Balls sharpens his axe: where Labour would cut in 2015

Free schools, Police and Crime Commissioners, Titan prisons and army admirals are targeted for cuts.

There were two main aims of Ed Balls's speech on the economy today. The first was to reassure voters that while continuing to support stimulus now, Labour would pursue fiscal responsibility in office. While refusing to play George Osborne's game by saying whether he would stick to the coalition's 2015-16 spending plans ("when we do not know the economic circumstances two months ahead, let alone two years"), he emphasised that, before the election, Labour would adopt its own fiscal rules to eliminate the current deficit and reduce the national debt as share of GDP. Balls also signalled that, with growth finally returning, he would soon abandon his expensive pledge to introduce a temporary VAT cut (which Ed Miliband had such trouble defending in his infamous World At One interview) in favour of long-term capital investment. He said:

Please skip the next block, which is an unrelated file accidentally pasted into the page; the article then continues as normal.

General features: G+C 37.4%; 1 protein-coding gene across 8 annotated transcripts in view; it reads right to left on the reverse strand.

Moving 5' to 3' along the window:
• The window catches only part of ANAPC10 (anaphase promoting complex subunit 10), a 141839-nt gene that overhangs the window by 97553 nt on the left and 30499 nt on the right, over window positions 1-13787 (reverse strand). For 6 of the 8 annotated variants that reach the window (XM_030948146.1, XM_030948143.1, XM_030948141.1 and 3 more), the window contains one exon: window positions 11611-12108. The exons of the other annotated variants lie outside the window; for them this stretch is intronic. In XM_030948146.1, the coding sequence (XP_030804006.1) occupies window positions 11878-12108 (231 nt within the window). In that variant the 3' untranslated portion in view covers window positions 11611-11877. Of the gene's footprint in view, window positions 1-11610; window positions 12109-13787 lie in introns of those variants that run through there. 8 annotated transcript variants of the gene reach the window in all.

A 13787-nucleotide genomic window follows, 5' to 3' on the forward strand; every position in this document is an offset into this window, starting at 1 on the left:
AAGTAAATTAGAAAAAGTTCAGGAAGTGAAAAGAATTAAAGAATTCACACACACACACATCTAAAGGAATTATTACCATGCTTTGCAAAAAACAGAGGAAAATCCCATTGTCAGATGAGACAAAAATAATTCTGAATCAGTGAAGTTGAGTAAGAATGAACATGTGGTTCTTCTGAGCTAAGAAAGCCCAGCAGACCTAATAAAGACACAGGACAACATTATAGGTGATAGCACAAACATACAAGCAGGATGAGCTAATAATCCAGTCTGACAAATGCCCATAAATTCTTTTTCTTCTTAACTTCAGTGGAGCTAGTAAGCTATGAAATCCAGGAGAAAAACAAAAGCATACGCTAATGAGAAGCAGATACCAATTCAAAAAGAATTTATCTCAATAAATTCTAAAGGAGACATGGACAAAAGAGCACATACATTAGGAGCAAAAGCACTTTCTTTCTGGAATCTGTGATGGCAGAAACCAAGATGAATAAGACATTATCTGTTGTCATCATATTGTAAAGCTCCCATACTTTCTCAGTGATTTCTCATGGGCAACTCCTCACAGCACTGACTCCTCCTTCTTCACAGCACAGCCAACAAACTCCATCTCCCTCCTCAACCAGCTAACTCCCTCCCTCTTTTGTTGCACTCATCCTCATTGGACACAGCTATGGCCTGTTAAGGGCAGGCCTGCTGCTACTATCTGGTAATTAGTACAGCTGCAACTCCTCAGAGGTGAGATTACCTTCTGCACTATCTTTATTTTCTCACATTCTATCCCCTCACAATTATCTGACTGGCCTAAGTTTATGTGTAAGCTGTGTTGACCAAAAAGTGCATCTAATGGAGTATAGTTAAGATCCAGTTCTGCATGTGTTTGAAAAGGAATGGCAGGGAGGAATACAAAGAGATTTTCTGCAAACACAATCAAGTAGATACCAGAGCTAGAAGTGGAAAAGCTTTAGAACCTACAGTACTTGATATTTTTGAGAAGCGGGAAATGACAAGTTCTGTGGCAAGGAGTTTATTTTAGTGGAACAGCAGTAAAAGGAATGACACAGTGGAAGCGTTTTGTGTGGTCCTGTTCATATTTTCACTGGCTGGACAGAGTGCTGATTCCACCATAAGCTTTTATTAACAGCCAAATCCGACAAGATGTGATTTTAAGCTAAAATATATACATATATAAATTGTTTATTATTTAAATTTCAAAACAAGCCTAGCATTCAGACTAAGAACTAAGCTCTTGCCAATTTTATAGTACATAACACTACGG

Today, with growth prospects still very uncertain and interest rates too low to be of use, a temporary VAT cut now is still the right prescription before extra capital spending can come on stream – although any immediate tax cut which helps middle and lower income families is better than nothing. 

But over the coming year if, as we all hope, some kind of recovery does take hold, then the balance of advantage will shift from temporary tax cuts to long-term capital investment.

The second aim was to begin the task of forcing the left to accept that not only will Labour be unable to reverse most of the cuts imposed by the coalition, it will have to make its own. As Balls pointedly noted, "The next Labour government will have to plan on the basis of falling departmental spending."

The announcement that Labour would remove the winter fuel allowance from the wealthiest 5 per cent of pensioners is pretty small beer. While Ed Miliband's abandonment of universalism is politically significant (it opens the door to further benefit cuts), the move will save just £100m a year (less than half a per cent of the £207bn welfare bill), meaning that it barely qualifies as a rounding error. But Balls went on to outline, in greater detail than before, other, larger cuts and efficiency savings that a Labour government would seek to make. Since the shadow chancellor wants to give himself maximum flexibility in 2015, they were proposed in the form of questions (as was the winter fuel allowance cut) but, for now, they are the best guide we have to where Balls's axe would fall. Here's my summary: